Burning, burning

The latest assessment (the sixth) from the Intergovernmental Panel on Climate Change is a massive (4,000 page) and exhaustively-sourced document laying out that climate changing is happening, is “unequivocally” being driven by human activity (specifically the burning of fossil fuels), is getting worse, and is already to some extent irreversible.

None of this is new, but it helps to have these reports dropped on us with some regularity because it keeps what’s going on in the news, along with stories about extreme weather events like raging forest fires and devastating floods.

Some reflections:

(1) We’ve known about this for fifty years now. Powerful interests, particularly the fossil fuel industry, have effectively waged a disinformation campaign against the science through their funding of the “merchants of doubt.” That said, I think most people get it and understand what’s really going on. But what can be done?

(2) The root problem is overpopulation. At present the global population is 7.9 billion. I was actually surprised it was already that high, but it’s going up by 200,000 a day. Some environmentalists get upset when you bring up the matter of population, seeing it as a diversion. I think it’s fundamental. As David Attenborough put it, “There is no environmental problem that is not made easier by less people.” Sure if we all lived with the carbon footprint of the average Bangladeshi then we might get by, but that’s not going to happen. And yes, global population will likely peak sometime around mid-century and then go into a sharp decline, but by then we’ll be cooked.

(3) In addition to overpopulation there is the fact that we live in an industrial economy based on mass production and mass consumption of goods. Some people blame capitalism, but I don’t see how a socialist government would be doing any less damage running the same industrial system. The old communist Soviet Union and China under Mao were two of the worst environmental offenders in history. As I’ve said before, the only environmentally sustainable human economy is life in a medieval village. We can’t go back to that even if we wanted to, and we certainly don’t want to.

(4) As for climate change, things are, as David Wallace-Wells put it, even worse than you imagine. And as bad as they are now they are likely to get much worse, and on an even faster schedule, than we expect. The feedback loops are already in place and operating.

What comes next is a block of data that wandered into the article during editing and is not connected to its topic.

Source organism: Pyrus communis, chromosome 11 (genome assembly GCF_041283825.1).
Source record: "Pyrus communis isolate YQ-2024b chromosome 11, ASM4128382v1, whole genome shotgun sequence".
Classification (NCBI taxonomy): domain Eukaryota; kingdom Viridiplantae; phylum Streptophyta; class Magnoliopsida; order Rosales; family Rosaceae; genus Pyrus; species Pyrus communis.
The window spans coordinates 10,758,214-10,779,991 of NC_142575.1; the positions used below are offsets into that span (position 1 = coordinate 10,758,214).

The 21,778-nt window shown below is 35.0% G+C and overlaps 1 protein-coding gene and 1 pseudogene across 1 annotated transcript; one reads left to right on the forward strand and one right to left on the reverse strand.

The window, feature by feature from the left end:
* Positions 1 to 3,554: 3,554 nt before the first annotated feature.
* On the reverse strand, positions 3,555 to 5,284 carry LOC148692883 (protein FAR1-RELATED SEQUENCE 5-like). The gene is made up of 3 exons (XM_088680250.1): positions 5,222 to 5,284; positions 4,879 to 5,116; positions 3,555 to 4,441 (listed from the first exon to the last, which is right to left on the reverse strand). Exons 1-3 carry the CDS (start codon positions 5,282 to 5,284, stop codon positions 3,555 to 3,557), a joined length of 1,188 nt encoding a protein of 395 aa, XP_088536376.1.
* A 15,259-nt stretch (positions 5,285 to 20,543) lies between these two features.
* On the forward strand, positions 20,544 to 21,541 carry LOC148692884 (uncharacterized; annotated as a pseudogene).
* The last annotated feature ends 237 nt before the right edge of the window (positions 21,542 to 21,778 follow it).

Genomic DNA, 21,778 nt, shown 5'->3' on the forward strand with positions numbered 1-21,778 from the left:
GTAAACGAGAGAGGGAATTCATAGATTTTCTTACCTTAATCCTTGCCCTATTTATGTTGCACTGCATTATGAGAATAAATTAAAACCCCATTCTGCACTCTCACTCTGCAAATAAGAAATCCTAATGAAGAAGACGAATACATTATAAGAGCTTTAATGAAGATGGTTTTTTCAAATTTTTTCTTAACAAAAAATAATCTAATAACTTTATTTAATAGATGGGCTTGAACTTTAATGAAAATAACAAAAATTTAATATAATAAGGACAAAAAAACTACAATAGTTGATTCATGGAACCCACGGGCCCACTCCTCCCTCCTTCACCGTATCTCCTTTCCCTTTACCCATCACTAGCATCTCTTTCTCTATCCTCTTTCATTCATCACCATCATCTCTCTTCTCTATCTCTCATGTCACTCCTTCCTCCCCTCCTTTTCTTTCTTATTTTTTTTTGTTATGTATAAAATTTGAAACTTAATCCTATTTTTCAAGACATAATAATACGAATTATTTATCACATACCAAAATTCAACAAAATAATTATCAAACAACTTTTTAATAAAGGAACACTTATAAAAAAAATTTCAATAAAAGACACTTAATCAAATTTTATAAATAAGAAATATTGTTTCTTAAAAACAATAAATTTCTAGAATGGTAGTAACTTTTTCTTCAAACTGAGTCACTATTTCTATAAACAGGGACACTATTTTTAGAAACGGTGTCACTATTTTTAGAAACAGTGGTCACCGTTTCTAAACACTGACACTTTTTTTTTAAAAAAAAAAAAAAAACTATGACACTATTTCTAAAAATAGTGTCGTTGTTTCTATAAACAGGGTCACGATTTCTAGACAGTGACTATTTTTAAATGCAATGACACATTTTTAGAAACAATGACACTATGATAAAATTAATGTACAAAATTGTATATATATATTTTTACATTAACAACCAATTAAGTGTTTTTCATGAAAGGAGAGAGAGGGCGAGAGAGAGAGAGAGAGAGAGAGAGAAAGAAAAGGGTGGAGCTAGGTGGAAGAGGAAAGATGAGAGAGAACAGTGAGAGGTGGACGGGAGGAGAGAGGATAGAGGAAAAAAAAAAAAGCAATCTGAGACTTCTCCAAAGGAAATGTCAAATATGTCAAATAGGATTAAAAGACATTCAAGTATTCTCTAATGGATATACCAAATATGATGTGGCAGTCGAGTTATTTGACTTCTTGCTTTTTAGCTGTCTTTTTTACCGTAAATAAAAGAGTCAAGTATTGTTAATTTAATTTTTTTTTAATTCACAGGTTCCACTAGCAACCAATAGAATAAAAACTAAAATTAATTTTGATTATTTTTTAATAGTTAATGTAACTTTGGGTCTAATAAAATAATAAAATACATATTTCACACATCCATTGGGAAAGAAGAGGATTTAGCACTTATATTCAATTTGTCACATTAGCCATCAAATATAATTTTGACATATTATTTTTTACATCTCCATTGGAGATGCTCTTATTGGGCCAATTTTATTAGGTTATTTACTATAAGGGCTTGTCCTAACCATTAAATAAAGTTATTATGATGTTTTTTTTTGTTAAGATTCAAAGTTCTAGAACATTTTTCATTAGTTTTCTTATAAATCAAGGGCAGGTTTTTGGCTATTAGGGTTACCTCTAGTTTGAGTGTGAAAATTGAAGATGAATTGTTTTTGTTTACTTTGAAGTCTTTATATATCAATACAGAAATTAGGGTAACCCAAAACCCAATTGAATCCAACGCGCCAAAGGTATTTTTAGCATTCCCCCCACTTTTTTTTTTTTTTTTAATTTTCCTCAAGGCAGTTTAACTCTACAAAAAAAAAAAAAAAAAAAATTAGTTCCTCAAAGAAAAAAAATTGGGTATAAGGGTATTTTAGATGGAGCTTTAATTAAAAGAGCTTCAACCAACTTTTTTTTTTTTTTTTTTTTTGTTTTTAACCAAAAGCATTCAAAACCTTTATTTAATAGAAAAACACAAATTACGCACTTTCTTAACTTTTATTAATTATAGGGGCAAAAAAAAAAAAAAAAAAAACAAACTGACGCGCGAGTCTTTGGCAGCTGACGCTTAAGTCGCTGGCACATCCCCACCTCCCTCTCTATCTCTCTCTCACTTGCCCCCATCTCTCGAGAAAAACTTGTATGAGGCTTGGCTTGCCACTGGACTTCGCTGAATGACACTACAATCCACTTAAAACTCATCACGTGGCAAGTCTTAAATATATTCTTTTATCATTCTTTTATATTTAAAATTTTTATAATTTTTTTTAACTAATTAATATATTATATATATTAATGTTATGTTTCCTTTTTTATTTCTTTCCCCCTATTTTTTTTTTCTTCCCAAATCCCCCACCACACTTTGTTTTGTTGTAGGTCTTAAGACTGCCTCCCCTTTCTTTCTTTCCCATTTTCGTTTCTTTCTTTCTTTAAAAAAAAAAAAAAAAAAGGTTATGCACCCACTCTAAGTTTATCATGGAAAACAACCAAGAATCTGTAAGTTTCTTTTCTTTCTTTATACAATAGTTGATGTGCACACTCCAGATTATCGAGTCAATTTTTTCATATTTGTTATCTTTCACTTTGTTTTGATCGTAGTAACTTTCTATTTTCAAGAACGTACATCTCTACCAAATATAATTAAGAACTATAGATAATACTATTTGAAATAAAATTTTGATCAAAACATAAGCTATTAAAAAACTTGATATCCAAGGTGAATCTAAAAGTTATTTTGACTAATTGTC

(5) The only non-catastrophic way out would involve a global movement based on an egalitarian spirit of shared sacrifice. This would avoid total social and environmental collapse, but life would still get a lot harder. That said, I see no chance of people coming together to make the kind of changes that would be necessary to avert disaster. There’s no putting a happy face on this one. Our situation is worse than we think, and will soon end up being worse than we can imagine.

Postscript: As a final point, I want to address something that I’ve seen being said online in various forums: that our response to the COVID-19 pandemic is grounds for hope that we can successfully respond to climate change.

This is deluded. I already wrote up my own report card for COVID, but just to highlight: The only really successful part of the global response to the pandemic was the creation of a vaccine. We may liken that to the work done by the IPCC scientists. They did their job. But the job done by the medical establishment, even in the wealthiest countries, was spotty, the political handling of the epidemic was generally poor, the economic fallout, I believe, will be disastrous, and the social response was depressing in the extreme. Anyone looking at how we coped with COVID for signs of hope on the environmental front is wearing rose-tinted glasses indeed.

3 thoughts on “Burning, burning

  1. Sadly you are echoing my own thoughts, Phil and I have had discussions on a similar theme for a long time. I do my best with recycling, cutting down my plastic usage, eco washing powders etc etc, but my car is petrol and the central heating in the house is gas. It’s not enough even if everyone does stuff like this, it needs a global co-operative, but the govts and fat cats won’t let that happen.

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    • It is discouraging. I do all the lifestyle things too, and I don’t even own a car, but basically we’d have to change the entire way our economy functions, everyone would have to be on the same page, there would have to be some significant collective sacrifices, and even then I don’t think it’s going to work. Plus they’re saying so much of the problem, like rising carbon levels in the atmosphere, is already locked in for another twenty years anyway. It’s frustrating, and scary when you see what’s been happening recently with the fires around the world.

      Liked by 1 person

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